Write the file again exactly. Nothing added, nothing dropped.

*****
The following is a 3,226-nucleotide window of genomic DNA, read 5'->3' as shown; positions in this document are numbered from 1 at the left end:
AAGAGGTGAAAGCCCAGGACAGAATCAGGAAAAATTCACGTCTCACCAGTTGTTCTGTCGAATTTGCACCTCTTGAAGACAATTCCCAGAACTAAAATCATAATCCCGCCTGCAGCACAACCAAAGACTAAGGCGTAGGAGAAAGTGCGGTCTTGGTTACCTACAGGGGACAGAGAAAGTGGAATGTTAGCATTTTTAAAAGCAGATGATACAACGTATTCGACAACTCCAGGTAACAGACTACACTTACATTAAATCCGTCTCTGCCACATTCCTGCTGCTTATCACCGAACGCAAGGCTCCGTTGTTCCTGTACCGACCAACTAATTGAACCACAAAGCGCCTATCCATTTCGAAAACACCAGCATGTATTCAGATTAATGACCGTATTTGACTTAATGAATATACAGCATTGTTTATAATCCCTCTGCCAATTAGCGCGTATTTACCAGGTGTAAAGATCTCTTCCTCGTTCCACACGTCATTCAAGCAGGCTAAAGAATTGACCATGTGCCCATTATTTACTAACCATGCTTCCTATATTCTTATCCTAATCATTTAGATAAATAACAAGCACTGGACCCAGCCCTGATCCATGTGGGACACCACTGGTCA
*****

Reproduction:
The following is a 3,226-nucleotide window of genomic DNA, read 5'->3' as shown; positions in this document are numbered from 1 at the left end:
AAGAGGTGAAAGCCCAGGACAGAATCAGGAAAAATTCACGTCTCACCAGTTGTTCTGTCGAATTTGCACCTCTTGAAGACAATTCCCAGAACTAAAATCATAATCCCGCCTGCAGCACAACCAAAGACTAAGGCGTAGGAGAAAGTGCGGTCTTGGTTACCTACAGGGGACAGAGAAAGTGGAATGTTAGCATTTTTAAAAGCAGATGATACAACGTATTCGACAACTCCAGGTAACAGACTACACTTACATTAAATCCGTCTCTGCCACATTCCTGCTGCTTATCACCGAACGCAAGGCTCCGTTGTTCCTGTACCGACCAACTAATTGAACCACAAAGCGCCTATCCATTTCGAAAACACCAGCATGTATTCAGATTAATGACCGTATTTGACTTAATGAATATACAGCATTGTTTATAATCCCTCTGCCAATTAGCGCGTATTTACCAGGTGTAAAGATCTCTTCCTCGTTCCACACGTCATTCAAGCAGGCTAAAGAATTGACCATGTGCCCATTATTTACTAACCATGCTTCCTATATTCTTATCCTAATCATTTAGATAAATAACAAGCACTGGACCCAGCCCTGATCCATGTGGGACACCACTGGTCA